A castle in New Hampshire made entirely of ice may actually be warmer than you think on cold days. NY1's Valarie D'Elia filed the following report.
From the outside, it might not look like much, but a hugely curious formation at the base of Loon Mountain is just enough to pique your interest to step inside.
"Like an ice pathway where you can walk around, see the beautiful sunshine, shining down on it," said one visitor.
"It's like you are in the middle of a glacier," said another.
Something like that.
"There's three castles like this in the world right now. We are the only people in the world who build with icicles and sprinklers," says Cory B. Livingood, project manager at Loon Mountain. "The way we do this is, we grow icicles on racks. We handpick the icicles, place those icicles in bags, carry them out and then hand place them on top of the towers. We turn on the sprinklers at night. The ice accumulates on the icicles we've placed."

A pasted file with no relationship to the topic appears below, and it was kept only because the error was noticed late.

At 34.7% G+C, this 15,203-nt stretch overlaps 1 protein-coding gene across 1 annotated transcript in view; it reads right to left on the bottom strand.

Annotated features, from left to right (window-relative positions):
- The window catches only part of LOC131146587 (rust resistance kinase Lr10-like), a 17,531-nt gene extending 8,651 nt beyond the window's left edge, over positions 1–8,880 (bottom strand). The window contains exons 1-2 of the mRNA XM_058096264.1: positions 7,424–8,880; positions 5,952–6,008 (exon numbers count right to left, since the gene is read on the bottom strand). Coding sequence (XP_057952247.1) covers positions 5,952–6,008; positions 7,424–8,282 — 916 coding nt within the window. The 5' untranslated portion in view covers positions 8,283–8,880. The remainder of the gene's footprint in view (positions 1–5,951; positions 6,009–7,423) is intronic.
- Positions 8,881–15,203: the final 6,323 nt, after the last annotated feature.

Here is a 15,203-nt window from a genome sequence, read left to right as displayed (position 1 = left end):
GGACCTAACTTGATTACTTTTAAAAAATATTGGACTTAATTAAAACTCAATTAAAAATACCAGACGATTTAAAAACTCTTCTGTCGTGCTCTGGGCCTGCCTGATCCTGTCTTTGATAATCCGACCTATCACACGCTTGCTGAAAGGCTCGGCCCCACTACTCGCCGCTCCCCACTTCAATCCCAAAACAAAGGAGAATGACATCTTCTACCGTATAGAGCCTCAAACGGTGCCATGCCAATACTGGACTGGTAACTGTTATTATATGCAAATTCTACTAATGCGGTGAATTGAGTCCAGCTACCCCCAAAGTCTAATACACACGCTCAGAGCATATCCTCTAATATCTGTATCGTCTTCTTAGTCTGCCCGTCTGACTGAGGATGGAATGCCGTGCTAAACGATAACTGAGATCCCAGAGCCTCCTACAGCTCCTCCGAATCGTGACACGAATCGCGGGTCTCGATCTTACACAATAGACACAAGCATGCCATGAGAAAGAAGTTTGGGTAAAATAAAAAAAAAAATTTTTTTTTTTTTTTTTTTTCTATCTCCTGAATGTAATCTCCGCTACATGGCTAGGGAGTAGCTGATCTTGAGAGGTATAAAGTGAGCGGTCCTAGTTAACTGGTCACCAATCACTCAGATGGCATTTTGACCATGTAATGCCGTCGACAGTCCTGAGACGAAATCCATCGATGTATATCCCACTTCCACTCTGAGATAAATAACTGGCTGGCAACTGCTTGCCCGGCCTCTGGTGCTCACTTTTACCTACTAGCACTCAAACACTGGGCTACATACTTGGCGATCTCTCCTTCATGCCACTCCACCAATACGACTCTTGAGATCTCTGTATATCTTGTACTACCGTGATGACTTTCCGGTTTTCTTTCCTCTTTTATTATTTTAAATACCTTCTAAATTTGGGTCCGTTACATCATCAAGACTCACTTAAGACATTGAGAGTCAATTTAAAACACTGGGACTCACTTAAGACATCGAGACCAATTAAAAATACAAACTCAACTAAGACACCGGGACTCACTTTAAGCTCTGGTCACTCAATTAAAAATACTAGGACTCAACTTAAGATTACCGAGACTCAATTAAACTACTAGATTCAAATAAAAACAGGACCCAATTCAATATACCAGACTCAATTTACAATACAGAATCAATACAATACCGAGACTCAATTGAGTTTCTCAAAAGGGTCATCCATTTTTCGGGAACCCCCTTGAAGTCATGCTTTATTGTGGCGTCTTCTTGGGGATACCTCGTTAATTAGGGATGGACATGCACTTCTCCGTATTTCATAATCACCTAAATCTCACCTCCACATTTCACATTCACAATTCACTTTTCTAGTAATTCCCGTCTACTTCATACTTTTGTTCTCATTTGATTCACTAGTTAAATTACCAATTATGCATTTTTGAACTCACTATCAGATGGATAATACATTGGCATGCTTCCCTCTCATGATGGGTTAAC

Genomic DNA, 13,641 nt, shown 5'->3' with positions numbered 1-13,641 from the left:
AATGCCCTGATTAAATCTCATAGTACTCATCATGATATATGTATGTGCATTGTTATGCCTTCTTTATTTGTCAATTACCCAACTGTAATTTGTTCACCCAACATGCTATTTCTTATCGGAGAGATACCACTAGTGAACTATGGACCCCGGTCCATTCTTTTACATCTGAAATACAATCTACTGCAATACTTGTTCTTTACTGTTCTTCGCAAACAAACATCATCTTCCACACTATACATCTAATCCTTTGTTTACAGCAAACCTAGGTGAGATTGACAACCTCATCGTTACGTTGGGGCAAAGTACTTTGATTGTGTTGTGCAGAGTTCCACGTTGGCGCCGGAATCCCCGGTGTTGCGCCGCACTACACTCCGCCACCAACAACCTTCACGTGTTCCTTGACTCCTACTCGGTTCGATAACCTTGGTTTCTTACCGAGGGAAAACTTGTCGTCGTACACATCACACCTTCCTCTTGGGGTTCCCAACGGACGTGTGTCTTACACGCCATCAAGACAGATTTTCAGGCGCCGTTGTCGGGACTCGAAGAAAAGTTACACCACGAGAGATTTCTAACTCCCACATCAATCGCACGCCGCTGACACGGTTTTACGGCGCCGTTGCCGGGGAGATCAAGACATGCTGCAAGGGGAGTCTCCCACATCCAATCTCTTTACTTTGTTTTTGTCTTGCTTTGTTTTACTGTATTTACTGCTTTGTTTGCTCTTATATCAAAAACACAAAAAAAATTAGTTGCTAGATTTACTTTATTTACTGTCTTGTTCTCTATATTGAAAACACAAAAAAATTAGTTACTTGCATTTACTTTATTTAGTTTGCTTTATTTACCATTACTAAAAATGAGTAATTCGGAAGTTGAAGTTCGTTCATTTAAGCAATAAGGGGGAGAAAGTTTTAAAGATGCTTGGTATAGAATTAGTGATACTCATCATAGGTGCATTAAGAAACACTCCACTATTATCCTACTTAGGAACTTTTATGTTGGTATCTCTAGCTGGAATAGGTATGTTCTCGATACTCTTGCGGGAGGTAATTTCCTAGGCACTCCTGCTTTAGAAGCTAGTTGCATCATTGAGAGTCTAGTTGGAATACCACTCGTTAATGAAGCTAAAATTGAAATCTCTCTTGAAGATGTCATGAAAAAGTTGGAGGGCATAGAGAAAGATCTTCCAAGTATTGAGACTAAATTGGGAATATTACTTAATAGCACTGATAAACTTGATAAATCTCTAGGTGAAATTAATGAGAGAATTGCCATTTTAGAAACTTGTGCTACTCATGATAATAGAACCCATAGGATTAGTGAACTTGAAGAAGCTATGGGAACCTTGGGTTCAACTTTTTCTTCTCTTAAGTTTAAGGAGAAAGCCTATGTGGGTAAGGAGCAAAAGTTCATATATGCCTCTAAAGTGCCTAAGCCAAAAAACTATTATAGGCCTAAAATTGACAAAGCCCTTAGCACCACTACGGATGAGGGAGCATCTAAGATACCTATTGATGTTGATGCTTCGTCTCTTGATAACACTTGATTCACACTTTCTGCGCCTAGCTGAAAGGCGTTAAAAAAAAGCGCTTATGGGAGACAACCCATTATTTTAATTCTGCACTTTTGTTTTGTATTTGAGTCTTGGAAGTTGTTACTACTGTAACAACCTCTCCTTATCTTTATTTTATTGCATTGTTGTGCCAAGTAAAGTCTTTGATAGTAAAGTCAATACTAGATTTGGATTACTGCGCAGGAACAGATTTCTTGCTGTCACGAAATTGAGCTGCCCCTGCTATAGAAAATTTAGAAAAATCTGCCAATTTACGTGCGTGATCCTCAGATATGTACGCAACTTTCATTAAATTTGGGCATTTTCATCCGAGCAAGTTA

By the end of the season, 40,000 tons of ice is estimated to have accumulated, supported by a network of 58 towers, one particular tower expected to reach as high as 60 feet. There are lights frozen into the towers, making it a special experience after dark.
It is all, of course, dependent on the weather.
"Below 25 [degrees] is when we can make ice," Livingood says. "Once you get below 5 degrees, though, the ice will grow up rather than drip down."
It's actually a nice place to ditch into when it's cold outside. Really.
"Really frigid day, it's actually a decent amount warmer. The ice itself blocks the wind," Livingood says. "In addition to that, it's a really good insulator."
For more information, visit www.loonmtn.com.